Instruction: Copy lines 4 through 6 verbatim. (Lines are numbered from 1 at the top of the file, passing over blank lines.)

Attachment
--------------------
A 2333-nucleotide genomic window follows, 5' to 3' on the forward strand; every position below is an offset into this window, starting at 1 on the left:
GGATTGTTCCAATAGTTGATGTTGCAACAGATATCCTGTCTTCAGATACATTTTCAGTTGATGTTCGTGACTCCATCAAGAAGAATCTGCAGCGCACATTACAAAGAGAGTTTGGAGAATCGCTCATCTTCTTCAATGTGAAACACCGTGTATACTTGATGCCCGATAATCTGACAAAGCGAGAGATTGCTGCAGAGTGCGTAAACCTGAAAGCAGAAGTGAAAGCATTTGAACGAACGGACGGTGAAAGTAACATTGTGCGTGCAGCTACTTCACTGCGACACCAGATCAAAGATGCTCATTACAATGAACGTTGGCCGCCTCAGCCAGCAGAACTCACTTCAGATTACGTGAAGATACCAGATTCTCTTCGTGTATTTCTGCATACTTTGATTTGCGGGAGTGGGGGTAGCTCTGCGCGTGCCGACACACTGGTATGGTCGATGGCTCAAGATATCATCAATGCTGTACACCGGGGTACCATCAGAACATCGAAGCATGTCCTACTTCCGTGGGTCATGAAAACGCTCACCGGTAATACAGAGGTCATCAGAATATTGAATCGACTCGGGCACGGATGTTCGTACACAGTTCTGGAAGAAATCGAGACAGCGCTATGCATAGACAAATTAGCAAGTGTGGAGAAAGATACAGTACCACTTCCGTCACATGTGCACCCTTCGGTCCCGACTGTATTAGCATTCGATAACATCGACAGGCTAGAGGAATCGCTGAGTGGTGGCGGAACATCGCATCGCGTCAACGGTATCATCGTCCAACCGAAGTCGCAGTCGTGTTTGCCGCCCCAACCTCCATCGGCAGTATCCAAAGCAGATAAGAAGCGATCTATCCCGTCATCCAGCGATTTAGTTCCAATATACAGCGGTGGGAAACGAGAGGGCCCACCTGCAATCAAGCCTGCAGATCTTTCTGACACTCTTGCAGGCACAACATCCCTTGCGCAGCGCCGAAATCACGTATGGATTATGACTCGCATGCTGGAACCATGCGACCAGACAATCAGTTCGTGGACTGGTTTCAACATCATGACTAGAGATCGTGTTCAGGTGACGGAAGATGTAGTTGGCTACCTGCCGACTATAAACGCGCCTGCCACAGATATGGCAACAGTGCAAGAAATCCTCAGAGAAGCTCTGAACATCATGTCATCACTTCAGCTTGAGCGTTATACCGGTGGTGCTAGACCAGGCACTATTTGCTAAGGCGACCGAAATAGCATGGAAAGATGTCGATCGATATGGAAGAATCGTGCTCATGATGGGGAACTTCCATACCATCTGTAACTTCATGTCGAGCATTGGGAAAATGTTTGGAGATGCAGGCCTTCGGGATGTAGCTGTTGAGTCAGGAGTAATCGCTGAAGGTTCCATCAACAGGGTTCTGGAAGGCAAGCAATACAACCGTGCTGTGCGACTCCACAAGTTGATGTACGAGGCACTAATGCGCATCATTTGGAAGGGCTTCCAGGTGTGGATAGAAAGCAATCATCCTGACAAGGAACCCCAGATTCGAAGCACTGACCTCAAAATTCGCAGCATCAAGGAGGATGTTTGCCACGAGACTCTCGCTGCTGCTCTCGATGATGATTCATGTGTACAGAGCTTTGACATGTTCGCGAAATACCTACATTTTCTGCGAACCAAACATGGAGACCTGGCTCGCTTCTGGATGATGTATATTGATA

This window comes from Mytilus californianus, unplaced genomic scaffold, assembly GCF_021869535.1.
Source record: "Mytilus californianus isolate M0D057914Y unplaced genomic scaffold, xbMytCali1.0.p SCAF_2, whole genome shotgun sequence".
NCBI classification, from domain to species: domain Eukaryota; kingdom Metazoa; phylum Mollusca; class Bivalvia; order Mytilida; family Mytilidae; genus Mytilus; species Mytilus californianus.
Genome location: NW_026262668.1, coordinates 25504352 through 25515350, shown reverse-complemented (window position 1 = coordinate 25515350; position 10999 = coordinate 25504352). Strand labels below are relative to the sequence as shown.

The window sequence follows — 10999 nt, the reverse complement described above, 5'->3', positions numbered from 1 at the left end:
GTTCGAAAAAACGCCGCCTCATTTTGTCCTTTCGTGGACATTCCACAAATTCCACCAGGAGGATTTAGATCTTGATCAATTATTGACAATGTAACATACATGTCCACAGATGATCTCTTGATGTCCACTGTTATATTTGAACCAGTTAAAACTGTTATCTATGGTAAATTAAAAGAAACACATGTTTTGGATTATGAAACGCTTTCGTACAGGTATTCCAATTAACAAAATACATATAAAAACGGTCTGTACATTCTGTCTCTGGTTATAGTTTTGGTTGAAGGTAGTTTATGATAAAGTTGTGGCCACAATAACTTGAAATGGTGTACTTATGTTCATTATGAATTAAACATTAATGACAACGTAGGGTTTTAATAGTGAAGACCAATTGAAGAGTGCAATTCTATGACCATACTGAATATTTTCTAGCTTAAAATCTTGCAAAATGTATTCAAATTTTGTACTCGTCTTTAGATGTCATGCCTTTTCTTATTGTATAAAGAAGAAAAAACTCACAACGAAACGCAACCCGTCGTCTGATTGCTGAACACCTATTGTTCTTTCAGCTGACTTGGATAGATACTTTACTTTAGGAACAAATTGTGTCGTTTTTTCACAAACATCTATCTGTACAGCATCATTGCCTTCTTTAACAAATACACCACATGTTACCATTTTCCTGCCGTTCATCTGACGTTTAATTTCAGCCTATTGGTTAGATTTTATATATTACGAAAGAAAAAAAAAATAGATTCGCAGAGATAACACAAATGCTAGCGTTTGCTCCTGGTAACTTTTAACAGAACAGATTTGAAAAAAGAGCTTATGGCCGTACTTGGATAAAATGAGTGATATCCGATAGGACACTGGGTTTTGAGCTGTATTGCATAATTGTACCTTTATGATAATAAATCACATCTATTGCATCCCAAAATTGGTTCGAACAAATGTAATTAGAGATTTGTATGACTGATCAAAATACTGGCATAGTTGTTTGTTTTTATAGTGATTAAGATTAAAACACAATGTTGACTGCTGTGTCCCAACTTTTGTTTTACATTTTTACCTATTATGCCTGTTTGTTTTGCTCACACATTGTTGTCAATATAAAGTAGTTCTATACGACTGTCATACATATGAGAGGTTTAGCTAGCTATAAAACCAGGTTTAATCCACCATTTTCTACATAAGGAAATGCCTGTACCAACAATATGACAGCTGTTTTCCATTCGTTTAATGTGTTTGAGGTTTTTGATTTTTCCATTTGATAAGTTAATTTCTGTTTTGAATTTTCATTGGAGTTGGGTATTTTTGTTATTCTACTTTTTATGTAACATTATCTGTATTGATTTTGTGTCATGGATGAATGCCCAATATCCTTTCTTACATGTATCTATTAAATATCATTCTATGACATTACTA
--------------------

Source record: "Mytilus californianus isolate M0D057914Y unplaced genomic scaffold, xbMytCali1.0.p SCAF_2, whole genome shotgun sequence".
NCBI classification, from domain to species: domain Eukaryota; kingdom Metazoa; phylum Mollusca; class Bivalvia; order Mytilida; family Mytilidae; genus Mytilus; species Mytilus californianus.
Genome location: NW_026262668.1, coordinates 25504352 through 25515350, shown reverse-complemented (window position 1 = coordinate 25515350; position 10999 = coordinate 25504352). Strand labels below are relative to the sequence as shown.